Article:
No parties will be named so.
Two publishers have received request for return of rights back and handled it in a very unprofessional manner... They have so far, to my knowledge, ignored them. Why?
I mean honestly. If an author isn't happy at a publisher and request rights back, why keep them? All it does is cause even more animosity in the author. That animosity grows and the next thing you know lawyers are involved, the court system and even the Romance Writers of America (RWA). Not to mention the behind the site bad mouthing that goes on in private emails.
Why not just give them their rights back and let them go on their way? These two publishers have had blog after blog hashing out all the sorted details. To the point in some cases where READERS won't purchase from that company in solitarity with the authors. Now the publishers look bad, the authors that are happy are being hurt and in a few cases chastising those that want to leave.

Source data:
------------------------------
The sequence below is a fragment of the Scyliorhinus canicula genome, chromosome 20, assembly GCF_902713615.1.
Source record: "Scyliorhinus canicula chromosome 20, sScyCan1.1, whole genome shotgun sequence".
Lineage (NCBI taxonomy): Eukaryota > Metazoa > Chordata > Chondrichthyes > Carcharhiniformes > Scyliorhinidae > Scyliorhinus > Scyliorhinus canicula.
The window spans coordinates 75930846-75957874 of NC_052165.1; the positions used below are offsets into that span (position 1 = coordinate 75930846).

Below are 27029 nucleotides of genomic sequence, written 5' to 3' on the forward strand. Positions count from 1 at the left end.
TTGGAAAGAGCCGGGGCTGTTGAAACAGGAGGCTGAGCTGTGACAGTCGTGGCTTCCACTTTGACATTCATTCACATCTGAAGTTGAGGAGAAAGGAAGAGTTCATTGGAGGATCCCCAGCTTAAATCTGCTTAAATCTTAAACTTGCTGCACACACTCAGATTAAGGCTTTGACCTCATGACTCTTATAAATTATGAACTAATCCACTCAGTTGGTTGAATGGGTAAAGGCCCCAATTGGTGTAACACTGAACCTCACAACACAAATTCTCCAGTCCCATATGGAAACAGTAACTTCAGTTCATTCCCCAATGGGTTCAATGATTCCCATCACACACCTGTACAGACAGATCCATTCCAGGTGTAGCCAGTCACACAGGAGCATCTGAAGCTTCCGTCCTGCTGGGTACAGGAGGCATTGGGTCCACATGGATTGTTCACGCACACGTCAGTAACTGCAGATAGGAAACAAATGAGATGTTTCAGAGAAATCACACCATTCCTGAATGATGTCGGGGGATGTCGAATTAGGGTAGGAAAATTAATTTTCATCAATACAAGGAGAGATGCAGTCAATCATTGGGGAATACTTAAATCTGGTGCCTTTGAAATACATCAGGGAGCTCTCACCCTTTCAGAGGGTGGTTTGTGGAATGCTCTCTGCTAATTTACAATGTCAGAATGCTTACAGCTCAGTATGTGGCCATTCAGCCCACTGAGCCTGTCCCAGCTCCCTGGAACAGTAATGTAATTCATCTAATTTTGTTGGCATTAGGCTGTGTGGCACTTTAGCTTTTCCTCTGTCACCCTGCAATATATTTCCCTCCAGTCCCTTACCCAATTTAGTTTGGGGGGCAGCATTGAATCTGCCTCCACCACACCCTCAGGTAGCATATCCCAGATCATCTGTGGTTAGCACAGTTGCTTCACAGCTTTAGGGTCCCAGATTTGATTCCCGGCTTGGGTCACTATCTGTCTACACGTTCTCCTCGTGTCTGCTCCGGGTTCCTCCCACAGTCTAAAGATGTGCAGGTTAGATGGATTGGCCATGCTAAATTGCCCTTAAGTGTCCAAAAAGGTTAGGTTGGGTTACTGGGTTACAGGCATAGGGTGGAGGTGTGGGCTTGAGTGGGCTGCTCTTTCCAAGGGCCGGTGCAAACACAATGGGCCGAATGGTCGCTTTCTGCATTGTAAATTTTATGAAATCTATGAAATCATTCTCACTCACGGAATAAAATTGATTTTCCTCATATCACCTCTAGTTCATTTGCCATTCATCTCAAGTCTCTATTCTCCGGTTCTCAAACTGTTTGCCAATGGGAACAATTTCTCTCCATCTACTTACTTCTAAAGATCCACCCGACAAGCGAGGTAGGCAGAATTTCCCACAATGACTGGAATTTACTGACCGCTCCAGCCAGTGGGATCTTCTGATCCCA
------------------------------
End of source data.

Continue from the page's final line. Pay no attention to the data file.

If an author wants to leave - why keep them? It may be for no reason other than the author has a personality clash with someone, or wants to rework a book to make it better. But they are ignored. Then they get angry. When all it would take is a few clicks of the mouse to delete the books from other vendors and their own website, signing a release of rights, dating it and emailing it to the author - all could be done, I'd guess, in a few hours at most a week with epublishers. Print books probably longer.
One publisher stated, when asked, that they have to go to court about the right revisions. Why? Did they go before a judge when the signed a contract? If they did - okay but if not why do they need to do that now? Why change from 90 DAYS to 90 BUSINESS DAYS? Why are they keeping unhappy authors? In my state we have a right to work program - meaning you can leave your job for any reason you want including "I just don't want to work their any more."
I understand contracts - but if you (publisher) gives a termination clause then live by it. Right?